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How Compound Interest Works for Investments

February 07, 2019 · 4 minute read

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How Compound Interest Works for Investments

Compound interest is a force to be reckoned with—its power is pretty amazing. It explains why the money you invest today—even a seemingly modest amount—can go so much further than the same sum invested years later.

You’ve probably heard that you should start saving and investing as early as possible, especially for retirement. That sounds like good advice, but we all have other financial priorities. That’s especially true for younger people dealing with mounting student loan debt, higher housing costs, and stagnating salaries. Why is it really so important to put money into the market sooner rather than later?

Because the longer you invest, the more time you have to weather the inevitable ups and downs of the stock market. And the more time your earnings have to compound.

Below, we describe exactly what compound interest is and how it works. Chances are this knowledge may make you want to be the early bird that catches the worm when it comes to investing.

What is Compound Interest?

There are two ways to calculate interest. With simple interest, interest is calculated only based on the original amount of the loan or investment (known as the principal). With compound interest, however, interest is calculated based on the investment principal, as well as on the interest you’ve earned to date. As you can imagine, essentially earning interest on your interest allows your money to grow faster.

For example, as a hypothetical scenario, if $5,000 is invested and receives 10% interest that compounded annually, after the first year, the account would earn $500. But starting with the second year, the 10% interest would be calculated based on the new amount of $5,500, not just the original $5,000.

The numbers add up quickly. After 10 years, the account would be worth around $12,9701. (If you want to see how this works for yourself, an online compound interest calculator can generate hypothetical results depending on the initial investment, interest rate, additional contributions, and length of time.)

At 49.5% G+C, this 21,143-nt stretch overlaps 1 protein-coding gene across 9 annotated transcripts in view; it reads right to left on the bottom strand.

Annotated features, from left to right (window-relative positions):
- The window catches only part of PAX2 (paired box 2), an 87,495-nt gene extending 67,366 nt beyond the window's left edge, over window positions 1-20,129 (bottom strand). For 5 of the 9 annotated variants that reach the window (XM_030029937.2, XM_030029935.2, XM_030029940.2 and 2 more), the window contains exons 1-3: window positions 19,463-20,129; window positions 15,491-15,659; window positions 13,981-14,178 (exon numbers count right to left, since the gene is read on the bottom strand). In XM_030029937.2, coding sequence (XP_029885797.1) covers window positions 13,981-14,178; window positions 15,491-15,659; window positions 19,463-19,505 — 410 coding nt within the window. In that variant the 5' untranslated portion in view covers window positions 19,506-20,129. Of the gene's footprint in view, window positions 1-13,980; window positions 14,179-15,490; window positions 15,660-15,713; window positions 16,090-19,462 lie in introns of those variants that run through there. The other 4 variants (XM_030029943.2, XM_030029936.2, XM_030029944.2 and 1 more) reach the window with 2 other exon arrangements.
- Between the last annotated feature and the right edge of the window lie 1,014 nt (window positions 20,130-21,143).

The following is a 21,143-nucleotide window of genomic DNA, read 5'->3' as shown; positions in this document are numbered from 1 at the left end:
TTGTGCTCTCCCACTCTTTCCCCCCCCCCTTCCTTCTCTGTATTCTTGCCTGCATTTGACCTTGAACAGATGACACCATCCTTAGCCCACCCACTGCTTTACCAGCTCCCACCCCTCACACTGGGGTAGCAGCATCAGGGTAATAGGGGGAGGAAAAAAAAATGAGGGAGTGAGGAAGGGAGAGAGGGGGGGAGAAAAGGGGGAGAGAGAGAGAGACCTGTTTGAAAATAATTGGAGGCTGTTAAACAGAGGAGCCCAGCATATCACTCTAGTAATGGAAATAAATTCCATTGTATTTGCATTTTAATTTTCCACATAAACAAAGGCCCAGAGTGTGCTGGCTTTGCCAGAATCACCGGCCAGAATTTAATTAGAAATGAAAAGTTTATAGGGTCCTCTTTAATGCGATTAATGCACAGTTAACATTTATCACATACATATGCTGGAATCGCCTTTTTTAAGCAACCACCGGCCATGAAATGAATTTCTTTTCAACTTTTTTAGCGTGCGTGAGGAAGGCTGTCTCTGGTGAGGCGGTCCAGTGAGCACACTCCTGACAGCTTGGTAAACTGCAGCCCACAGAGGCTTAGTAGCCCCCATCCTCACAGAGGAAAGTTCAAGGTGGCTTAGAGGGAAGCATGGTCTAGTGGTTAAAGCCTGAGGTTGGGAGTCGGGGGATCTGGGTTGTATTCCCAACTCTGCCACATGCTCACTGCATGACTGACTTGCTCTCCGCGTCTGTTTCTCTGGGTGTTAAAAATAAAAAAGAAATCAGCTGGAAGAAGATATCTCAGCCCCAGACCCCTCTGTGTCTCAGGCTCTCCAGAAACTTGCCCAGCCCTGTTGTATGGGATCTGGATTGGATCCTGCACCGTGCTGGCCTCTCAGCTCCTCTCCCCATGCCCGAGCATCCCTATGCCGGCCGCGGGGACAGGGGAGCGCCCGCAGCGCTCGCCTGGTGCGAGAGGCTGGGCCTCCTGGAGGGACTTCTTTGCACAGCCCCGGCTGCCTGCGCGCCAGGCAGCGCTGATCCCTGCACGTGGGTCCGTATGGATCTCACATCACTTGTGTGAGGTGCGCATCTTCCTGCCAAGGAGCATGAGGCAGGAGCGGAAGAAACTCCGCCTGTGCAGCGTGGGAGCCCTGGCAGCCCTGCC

How to Compound Interest

If you want to get technical, there’s a compounding interest formula you can use to calculate returns:

A = P(1+r/n)nt

Let’s break this down. “A” is the final amount of money you’ll end up with. “P” is the principal, or original amount invested. The “r” is the interest rate as a decimal, so 0.1 for 10%. The “n” is the number of times interest compounds each year, and “t” is the number of years you’re looking at.

The “n” in the formula above—how often interest gets compounded—makes a big difference. If interest is compounded monthly instead of yearly, for example, that can really change things.

Why Making Additional Contributions Matters

While investing early helps you take advantage of compound interest, so does investing regularly. If you make additional contributions each year on top of your initial investment, compounding interest has the chance to go even further.
Getting in on compound interest doesn’t mean you need to have $5,000 to invest today. Even small contributions can make a difference. The earlier you start investing and the more time you have, the more of a chance compound interest has to work its magic.

To illustrate, let’s revisit the equation above with a smaller hypothetical initial investment. Let’s say $500 is contributed to a retirement account today, compounded annually at 10%, and nothing else was done for 10 years. At the end of that time, the account would have:

A = 500 (1+0.1/1)(1*10)
A = 500 * 1.110
A = 500 * 2.5937424601
A = $1,296.87

But if you have 40 years, you get a different answer:

A = 500 (1+0.1/1)(1*40)
A = 500 * 1.140
A = 500 * 45.2592555682
A = $22,629.63

That’s quite a jump! And all it took was time.

If you were also to add just $50 a month to that initial $500 contribution, you’d have around $10,860 in 10 years. And after 40 years? You’d have $288,185.1 Even investing small amounts, especially consistently over time, can pay off, depending on the rate of interest, compound interest.

Taking Advantage of Compound Interest with SoFi Invest®

If you want to start making compound interest work for you, you can begin online investing today through SoFi Invest. You can get started with as little as $1.

You can invest through a retirement account (traditional, Roth, or SEP IRA) or through an after-tax account. Your funds will go into a portfolio of Exchange-Traded Funds, a lower-cost and more diversified investing strategy.

SoFi’s credentialed financial advisors will rebalance your portfolio at least quarterly to make sure it matches your risk tolerance and investment trajectory.

Learn more about how SoFi Invest can help both novice and sage investors.


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The information provided is not meant to provide investment or financial advice. Investment decisions should be based on an individual’s specific financial needs, goals and risk profile.
1IMPORTANT: The projections and other information included above regarding the likelihood of various investment outcomes are hypothetical in nature, do not reflect actual investment results and are not guarantees of future results.
The information and analysis provided through hyperlinks to third party websites, while believed to be accurate, cannot be guaranteed by SoFi. Links are provided for informational purposes and should not be viewed as an endorsement.
Advisory services offered through SoFi Wealth, LLC a registered investment advisor. SoFi Securities, LLC, member FINRA / SIPC .
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